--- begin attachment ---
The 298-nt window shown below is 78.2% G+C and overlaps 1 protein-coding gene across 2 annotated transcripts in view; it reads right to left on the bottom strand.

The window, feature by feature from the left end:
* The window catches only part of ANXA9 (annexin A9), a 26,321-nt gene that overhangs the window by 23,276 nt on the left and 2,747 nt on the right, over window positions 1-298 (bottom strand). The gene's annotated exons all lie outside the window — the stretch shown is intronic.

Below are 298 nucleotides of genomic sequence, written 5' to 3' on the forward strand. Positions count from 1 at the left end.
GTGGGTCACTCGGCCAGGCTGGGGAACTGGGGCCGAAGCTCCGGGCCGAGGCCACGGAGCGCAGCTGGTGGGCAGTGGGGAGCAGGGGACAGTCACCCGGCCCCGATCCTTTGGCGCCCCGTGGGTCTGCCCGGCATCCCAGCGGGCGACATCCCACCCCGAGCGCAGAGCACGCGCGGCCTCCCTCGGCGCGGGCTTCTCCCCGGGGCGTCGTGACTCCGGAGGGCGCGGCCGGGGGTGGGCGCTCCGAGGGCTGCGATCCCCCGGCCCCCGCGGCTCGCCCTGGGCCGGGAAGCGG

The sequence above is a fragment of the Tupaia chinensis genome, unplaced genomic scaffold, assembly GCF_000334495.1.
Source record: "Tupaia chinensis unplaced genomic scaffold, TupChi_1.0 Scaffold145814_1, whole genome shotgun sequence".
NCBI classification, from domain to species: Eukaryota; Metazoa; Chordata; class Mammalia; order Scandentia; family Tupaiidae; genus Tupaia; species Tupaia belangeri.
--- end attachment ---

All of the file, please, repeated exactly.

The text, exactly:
The 298-nt window shown below is 78.2% G+C and overlaps 1 protein-coding gene across 2 annotated transcripts in view; it reads right to left on the bottom strand.

The window, feature by feature from the left end:
* The window catches only part of ANXA9 (annexin A9), a 26,321-nt gene that overhangs the window by 23,276 nt on the left and 2,747 nt on the right, over window positions 1-298 (bottom strand). The gene's annotated exons all lie outside the window — the stretch shown is intronic.

Below are 298 nucleotides of genomic sequence, written 5' to 3' on the forward strand. Positions count from 1 at the left end.
GTGGGTCACTCGGCCAGGCTGGGGAACTGGGGCCGAAGCTCCGGGCCGAGGCCACGGAGCGCAGCTGGTGGGCAGTGGGGAGCAGGGGACAGTCACCCGGCCCCGATCCTTTGGCGCCCCGTGGGTCTGCCCGGCATCCCAGCGGGCGACATCCCACCCCGAGCGCAGAGCACGCGCGGCCTCCCTCGGCGCGGGCTTCTCCCCGGGGCGTCGTGACTCCGGAGGGCGCGGCCGGGGGTGGGCGCTCCGAGGGCTGCGATCCCCCGGCCCCCGCGGCTCGCCCTGGGCCGGGAAGCGG

The sequence above is a fragment of the Tupaia chinensis genome, unplaced genomic scaffold, assembly GCF_000334495.1.
Source record: "Tupaia chinensis unplaced genomic scaffold, TupChi_1.0 Scaffold145814_1, whole genome shotgun sequence".
NCBI classification, from domain to species: Eukaryota; Metazoa; Chordata; class Mammalia; order Scandentia; family Tupaiidae; genus Tupaia; species Tupaia belangeri.